So she really taught you something.
Yes she did. Then I recalled the image that Yamakura-san had been trying to get across in her initial plans and was convinced, ‘This isn’t about love. It’s about the player feeling sympathy and compassion.’ That’s when I said: ‘Nakano! I’ve got it! This is what we’re after!’
We decided to do whatever it took, changing every cinematic scene that needed changing, and making a lot of modifications to Elena’s lines and behaviour. As a result of this, Elena’s appearance after she’d been transformed into a beast completely changed, meaning we had to discard almost all of the scenes we’d created up to that point.
The initial images we’d created for Elena following her transformation could have been seen by the player as looking quite cool. That’s why we went back to the drawing board, altering things so the player would sympathise with her plight.
That was just a year ago. It was a real frenzied effort to make all those changes.
But it made a huge difference and was well worth it in the end.
Right. After that, even just watching the first scene, we felt that this is what we’d wanted to achieve all along, ever since we saw those initial plans. Finally, the game system and the game world were perfectly balanced and you thought: ‘I need to get back for Elena’s sake!’
It fits perfectly with the game’s subtitle: ‘Until I Return to Your Side’. I was very taken with that phrase right from the first time I heard it. But coming up with the game’s title wasn’t easy, was it? Editor’s note: in Europe the game has no subtitle.
No, it was quite a struggle.
I think this game may hold the record for having had the most names rejected.
I think I must have discussed it with you ten times.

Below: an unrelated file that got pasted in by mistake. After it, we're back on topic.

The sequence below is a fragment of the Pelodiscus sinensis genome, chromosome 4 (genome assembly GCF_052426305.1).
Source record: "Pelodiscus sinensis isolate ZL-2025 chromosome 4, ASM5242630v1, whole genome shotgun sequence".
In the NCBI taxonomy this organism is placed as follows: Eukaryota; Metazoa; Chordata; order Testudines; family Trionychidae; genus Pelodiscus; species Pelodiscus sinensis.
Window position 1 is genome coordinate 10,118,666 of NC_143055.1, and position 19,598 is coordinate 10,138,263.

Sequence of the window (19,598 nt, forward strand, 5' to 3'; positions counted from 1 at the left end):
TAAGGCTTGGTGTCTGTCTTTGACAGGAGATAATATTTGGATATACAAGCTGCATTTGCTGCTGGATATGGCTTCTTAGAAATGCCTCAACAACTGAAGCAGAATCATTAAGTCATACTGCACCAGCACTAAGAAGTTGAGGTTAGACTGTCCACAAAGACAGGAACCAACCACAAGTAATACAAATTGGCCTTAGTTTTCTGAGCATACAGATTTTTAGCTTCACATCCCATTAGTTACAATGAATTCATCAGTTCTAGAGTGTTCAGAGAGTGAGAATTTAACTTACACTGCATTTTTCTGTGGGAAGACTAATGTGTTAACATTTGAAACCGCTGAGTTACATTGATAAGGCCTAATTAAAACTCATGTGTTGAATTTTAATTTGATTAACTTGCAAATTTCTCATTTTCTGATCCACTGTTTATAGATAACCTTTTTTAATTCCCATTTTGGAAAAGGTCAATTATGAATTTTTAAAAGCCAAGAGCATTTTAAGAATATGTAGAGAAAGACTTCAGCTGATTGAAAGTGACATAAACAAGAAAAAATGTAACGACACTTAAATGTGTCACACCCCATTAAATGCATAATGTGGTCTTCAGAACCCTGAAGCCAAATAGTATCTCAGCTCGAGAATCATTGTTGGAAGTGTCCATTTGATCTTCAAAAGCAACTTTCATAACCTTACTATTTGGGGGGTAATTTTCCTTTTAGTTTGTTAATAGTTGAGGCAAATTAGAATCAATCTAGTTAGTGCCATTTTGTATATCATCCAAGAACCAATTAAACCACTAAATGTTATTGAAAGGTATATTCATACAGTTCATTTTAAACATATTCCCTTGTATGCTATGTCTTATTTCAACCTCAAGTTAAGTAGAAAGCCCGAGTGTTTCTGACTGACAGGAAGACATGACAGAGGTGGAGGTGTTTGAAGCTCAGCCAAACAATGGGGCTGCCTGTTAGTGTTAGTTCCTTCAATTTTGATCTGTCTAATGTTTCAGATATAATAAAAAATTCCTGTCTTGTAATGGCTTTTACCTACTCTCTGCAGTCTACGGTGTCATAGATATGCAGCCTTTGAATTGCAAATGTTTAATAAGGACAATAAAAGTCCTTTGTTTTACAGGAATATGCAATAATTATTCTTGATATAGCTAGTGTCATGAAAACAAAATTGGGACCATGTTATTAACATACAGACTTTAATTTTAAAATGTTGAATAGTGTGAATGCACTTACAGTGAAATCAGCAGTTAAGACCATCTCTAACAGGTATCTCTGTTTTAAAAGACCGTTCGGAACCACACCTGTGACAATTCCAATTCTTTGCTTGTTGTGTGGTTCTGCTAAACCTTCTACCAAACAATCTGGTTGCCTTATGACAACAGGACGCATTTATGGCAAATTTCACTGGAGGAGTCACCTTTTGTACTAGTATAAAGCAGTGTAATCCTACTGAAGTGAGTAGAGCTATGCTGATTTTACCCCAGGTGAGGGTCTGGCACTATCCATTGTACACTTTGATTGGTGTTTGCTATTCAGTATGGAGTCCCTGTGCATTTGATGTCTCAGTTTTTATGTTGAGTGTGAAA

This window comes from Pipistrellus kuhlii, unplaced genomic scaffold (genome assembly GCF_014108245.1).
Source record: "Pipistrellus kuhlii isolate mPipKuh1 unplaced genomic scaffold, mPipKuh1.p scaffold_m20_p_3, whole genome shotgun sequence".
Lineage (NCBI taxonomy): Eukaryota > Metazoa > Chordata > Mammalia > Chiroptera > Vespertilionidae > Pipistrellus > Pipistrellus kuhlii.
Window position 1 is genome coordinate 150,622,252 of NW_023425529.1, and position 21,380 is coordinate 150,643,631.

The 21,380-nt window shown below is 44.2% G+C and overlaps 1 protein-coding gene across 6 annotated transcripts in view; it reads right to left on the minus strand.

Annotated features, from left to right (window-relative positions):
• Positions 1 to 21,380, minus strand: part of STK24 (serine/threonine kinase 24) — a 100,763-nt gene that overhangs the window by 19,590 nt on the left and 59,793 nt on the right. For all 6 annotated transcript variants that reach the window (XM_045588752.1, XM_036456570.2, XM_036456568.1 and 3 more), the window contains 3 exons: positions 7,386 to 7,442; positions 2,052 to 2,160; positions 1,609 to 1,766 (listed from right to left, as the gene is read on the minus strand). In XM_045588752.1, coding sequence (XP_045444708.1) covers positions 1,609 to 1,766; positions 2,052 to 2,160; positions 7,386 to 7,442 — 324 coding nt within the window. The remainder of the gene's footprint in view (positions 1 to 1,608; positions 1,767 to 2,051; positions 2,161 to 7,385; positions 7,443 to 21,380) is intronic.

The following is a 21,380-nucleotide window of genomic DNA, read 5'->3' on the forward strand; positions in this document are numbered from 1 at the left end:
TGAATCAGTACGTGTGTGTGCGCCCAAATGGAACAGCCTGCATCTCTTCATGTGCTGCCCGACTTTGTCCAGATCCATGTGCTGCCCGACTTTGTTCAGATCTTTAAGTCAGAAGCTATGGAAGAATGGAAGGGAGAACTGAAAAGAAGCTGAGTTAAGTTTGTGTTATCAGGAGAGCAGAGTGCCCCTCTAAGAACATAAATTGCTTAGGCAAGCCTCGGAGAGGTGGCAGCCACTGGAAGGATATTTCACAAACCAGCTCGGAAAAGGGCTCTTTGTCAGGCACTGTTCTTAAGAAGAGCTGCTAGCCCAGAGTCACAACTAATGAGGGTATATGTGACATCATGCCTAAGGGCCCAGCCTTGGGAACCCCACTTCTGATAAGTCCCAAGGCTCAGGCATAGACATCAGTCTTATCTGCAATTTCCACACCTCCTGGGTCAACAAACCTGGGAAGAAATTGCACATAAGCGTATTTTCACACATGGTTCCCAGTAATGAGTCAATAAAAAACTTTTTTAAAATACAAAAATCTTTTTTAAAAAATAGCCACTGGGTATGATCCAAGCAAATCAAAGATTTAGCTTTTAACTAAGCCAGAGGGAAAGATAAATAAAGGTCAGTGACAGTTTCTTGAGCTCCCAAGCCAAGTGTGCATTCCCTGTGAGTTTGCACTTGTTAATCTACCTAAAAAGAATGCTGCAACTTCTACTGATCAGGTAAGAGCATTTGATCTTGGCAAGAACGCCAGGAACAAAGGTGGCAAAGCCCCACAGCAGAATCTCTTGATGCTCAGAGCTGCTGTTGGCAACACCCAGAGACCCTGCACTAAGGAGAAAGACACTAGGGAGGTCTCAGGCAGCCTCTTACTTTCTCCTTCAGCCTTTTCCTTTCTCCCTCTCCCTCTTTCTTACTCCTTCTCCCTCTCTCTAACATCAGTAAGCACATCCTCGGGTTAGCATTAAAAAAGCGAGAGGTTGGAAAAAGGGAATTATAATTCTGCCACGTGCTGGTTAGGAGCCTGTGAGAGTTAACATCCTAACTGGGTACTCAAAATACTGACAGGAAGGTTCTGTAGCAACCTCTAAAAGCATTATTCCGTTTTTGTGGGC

The subtitle ‘Until I Return to Your Side’ was one that we proposed early on and got approval for, but it would have been a little weak by itself. But we just couldn’t settle on a main title until the very last minute.
Normally, I don’t let myself get too involved in the actual game development, but for this game, I ended up being sucked in and unable to escape. That’s how I found myself being absolutely adamant, telling Iwata-san: ‘Look, that title just doesn’t fit with the image of the game!’ (laughs)
But if a customer without any emotional attachment to the game sees a title and it doesn’t get them interested, then we’ve failed. I’d be saying: ‘Look, an ‘image’ cannot be an effective way to communicate to the customers.’ These discussions continued for some time, without any real conclusion. I’m sure Ganbarion were wondering why the title still hadn’t been approved.
We were, and we’d proposed five hundred titles. We’d keep going over the same issues again and again.
It really was very last minute. It was just two months before mastering. Editor’s note: ‘mastering’ refers to the development phase where the game’s program is ready to be forwarded for production.
But if you actually play the game, I think that you’ll understand why we chose this title in the end, and why the subtitle is ‘Until I Return to Your Side’.